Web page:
Story type: Essay
When corncob pipes went up from a nickel to six cents, smoking traditions tottered. That was a year or more ago, but one can still recall the indignation written on the faces of nicotine-soaked gaffers who had been buying cobs at a jitney ever since Washington used one to keep warm at Valley Forge. It was the supreme test of our determination to win the war: the price of Missouri meerschaums went up 20 per cent and there was no insurrection.
Yesterday we went out to buy our annual corncob, and were agreeably surprised to learn that the price is still six cents; but our friend the tobacconist said that it may go up again soon. We took the treasure, gleaming yellow with fresh varnish, back to our kennel, and we are smoking it as we set down these words. A corncob is sadly hot and raw until it is well sooted, but the ultimate flavor is worth persecution.
The corncob pipes we always buy come from Boonville, Mo., and we don’t see why we shouldn’t blow a little whiff of affection and gratitude toward that excellent town. Moreover, Boonville celebrated its centennial recently: it was founded in 1818. If the map is to be believed, it is on the southern bank of the Missouri River, which is there spanned by a very fine bridge; it is reached by two railroads (Missouri Pacific and M., K. and T.) and stands on a bluff 100 feet above the water. According to the two works of reference nearest to our desk, its population is either 4252 or 4377. Perhaps the former census omits the 125 men of the town who are so benighted as to smoke briars or clays.
Delightful town of Boonville, seat of Cooper County, you are well named. How great a boon you have conferred upon a troubled world! Long after more ambitious towns have faded in the memory of man your quiet and soothing gift to humanity will make your name blessed. I like to imagine your shady streets, drowsing in the summer sun, and the rural philosophers sitting on the verandas of your hotels or on the benches of Harley Park (“comprising fifteen acres”–New International Encyclopedia), looking out across the brown river and puffing clouds of sweet gray reek. Down by the livery stable on Main street (there must be a livery stable on Main street) I can see the old creaky, cane-bottomed chairs (with seats punctured by too much philosophy) tilted against the sycamore trees, ready for the afternoon gossip and shag tobacco. I can imagine the small boys of Boonville fishing for catfish from the piers of the bridge or bathing down by the steamboat dock (if there is one), and yearning for the day when they, too, will be grown up and old enough to smoke corncobs.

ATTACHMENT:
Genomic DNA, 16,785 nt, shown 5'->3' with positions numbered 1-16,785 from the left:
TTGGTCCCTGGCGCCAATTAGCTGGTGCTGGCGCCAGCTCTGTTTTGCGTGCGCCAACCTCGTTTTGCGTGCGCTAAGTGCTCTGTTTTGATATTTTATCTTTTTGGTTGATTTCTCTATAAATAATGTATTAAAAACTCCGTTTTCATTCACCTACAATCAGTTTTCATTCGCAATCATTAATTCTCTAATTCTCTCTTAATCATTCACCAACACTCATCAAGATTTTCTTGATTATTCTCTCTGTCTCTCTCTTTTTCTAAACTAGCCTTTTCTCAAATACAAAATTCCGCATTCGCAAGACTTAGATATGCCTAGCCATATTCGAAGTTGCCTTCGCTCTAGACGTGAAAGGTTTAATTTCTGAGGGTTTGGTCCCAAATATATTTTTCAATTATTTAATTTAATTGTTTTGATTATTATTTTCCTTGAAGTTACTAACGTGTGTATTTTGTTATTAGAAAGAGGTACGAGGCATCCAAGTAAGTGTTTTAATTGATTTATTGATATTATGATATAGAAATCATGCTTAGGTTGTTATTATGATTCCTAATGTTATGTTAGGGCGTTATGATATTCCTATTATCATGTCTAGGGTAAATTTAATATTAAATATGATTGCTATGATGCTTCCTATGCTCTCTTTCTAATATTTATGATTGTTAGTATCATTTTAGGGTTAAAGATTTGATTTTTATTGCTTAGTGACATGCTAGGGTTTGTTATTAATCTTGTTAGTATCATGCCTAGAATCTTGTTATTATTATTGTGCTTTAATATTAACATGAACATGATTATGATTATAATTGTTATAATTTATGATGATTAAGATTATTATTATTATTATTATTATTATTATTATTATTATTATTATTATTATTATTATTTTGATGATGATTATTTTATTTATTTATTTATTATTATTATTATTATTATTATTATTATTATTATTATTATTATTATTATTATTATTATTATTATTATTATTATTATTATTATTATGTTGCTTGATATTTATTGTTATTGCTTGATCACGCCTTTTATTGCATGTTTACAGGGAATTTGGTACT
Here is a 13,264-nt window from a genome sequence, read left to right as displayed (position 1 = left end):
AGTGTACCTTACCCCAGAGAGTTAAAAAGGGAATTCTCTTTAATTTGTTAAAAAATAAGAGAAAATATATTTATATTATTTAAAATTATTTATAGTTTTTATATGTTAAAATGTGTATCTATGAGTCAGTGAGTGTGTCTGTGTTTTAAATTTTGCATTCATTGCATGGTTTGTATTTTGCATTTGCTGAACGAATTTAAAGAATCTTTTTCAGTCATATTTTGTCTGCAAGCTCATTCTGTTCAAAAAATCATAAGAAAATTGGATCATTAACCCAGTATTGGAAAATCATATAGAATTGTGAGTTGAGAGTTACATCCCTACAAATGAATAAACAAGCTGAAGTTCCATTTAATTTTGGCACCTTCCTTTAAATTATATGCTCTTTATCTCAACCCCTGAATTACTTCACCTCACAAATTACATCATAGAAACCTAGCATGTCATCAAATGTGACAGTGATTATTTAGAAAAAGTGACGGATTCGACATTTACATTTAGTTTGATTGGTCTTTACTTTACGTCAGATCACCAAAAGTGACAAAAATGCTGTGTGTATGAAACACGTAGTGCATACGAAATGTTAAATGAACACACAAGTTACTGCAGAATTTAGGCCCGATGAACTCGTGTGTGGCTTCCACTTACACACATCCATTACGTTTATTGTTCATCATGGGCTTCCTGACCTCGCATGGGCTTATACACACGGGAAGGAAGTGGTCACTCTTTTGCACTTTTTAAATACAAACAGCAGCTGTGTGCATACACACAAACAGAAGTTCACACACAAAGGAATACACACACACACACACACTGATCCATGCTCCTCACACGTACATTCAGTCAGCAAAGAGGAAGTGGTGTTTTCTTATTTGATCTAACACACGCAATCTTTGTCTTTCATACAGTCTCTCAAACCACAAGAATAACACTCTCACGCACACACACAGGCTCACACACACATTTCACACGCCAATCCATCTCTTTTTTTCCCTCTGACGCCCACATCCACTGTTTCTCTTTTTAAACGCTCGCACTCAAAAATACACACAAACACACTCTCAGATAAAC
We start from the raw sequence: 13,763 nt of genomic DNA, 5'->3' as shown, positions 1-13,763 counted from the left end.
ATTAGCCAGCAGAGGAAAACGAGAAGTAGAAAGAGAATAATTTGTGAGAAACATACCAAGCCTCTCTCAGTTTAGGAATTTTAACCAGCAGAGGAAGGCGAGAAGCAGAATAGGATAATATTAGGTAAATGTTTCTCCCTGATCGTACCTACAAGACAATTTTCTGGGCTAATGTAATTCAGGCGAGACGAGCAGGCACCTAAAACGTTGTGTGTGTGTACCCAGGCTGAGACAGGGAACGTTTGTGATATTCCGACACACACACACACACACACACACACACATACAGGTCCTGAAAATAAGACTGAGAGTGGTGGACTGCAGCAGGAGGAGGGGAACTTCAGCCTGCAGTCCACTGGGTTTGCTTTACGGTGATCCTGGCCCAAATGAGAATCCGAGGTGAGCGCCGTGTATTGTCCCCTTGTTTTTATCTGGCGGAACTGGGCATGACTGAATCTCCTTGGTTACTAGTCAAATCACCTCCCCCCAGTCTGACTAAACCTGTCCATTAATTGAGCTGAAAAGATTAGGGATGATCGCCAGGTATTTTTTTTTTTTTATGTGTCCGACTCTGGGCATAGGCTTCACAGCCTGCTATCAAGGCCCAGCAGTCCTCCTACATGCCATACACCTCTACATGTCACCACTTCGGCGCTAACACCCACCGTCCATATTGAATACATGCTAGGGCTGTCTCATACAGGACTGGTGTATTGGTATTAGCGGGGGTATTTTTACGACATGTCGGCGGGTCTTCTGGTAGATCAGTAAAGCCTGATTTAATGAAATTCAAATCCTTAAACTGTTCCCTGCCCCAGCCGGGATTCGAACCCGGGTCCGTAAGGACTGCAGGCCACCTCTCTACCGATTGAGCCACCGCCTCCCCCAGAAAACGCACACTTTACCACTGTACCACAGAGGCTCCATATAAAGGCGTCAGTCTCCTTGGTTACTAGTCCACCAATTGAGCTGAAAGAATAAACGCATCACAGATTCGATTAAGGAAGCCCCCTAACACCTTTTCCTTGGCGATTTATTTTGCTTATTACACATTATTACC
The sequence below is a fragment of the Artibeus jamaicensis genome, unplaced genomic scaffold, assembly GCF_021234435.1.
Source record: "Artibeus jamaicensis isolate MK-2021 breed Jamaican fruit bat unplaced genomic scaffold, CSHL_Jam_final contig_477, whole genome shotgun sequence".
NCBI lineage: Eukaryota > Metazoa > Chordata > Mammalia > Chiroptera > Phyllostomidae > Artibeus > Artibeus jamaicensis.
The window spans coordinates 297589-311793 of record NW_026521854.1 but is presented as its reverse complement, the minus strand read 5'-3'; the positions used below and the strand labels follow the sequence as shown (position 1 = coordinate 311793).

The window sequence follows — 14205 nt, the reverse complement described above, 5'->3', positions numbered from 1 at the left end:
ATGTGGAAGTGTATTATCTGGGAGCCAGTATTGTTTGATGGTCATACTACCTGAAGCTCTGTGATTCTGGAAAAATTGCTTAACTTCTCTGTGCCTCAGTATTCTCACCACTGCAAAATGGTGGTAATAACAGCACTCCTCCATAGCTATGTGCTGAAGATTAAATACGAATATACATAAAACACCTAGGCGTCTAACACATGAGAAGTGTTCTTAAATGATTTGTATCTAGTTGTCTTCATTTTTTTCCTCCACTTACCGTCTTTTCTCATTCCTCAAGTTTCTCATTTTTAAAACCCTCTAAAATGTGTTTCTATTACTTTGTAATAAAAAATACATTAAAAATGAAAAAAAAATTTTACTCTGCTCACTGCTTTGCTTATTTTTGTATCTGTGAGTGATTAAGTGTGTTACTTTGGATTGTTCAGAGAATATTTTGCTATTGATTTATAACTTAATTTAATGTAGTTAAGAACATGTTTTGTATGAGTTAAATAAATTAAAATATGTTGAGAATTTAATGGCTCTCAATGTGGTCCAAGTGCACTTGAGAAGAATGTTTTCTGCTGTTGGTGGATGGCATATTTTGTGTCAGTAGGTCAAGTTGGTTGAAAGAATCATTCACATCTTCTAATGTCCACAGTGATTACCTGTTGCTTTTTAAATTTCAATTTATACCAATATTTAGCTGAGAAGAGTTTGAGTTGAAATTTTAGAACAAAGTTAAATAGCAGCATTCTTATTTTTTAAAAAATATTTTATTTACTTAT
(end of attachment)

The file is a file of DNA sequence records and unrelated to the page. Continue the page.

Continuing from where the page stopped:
What is the subtle magic of a corncob pipe? It is never as sweet or as mellow as a well-seasoned briar, and yet it has a fascination all its own. It is equally dear to those who work hard and those who loaf with intensity. When you put your nose to the blackened mouth of the hot cob its odor is quite different from that fragrance of the crusted wooden bowl. There is a faint bitterness in it, a sour, plaintive aroma. It is a pipe that seems to call aloud for the accompaniment of beer and earnest argument on factional political matters. It is also the pipe for solitary vigils of hard and concentrated work. It is the pipe that a man keeps in the drawer of his desk for savage hours of extra toil after the stenographer has powdered her nose and gone home.
A corncob pipe is a humble badge of philosophy, an evidence of tolerance and even humor. It requires patience and good cheer, for it is slow to “break in.” Those who meditate bestial and brutal designs against the weak and innocent do not smoke it. Probably Hindenburg never saw one. Missouri’s reputation for incredulity may be due to the corncob habit. One who is accustomed to consider an argument over a burning nest of tobacco, with the smoke fuming upward in a placid haze, will not accept any dogma too immediately.
There is a singular affinity among those who smoke corncobs. A Missouri meerschaum whose bowl is browned and whose fiber stem is frayed and stringy with biting betrays a meditative and reasonable owner. He will have pondered all aspects of life and be equally ready to denounce any of them, but without bitterness. If you see a man on a street corner smoking a cob it will be safe to ask him to watch the baby a minute while you slip around the corner. You would even be safe in asking him to lend you a five. He will be safe, too, because he won’t have it.
Think, therefore, of the charm of a town where corncob pipes are the chief industry. Think of them stacked up in bright yellow piles in the warehouse. Think of the warm sun and the wholesome sweetness of broad acres that have grown into the pith of the cob. Think of the bright-eyed Missouri maidens who have turned and scooped and varnished and packed them. Think of the airy streets and wide pavements of Boonville, and the corner drug stores with their shining soda fountains and grape-juice bottles. Think of sitting out on that bluff on a warm evening, watching the broad shimmer of the river slipping down from the sunset, and smoking a serene pipe while the local flappers walk in the coolness wearing crisp, swaying gingham dresses. That’s the kind of town we like to think about.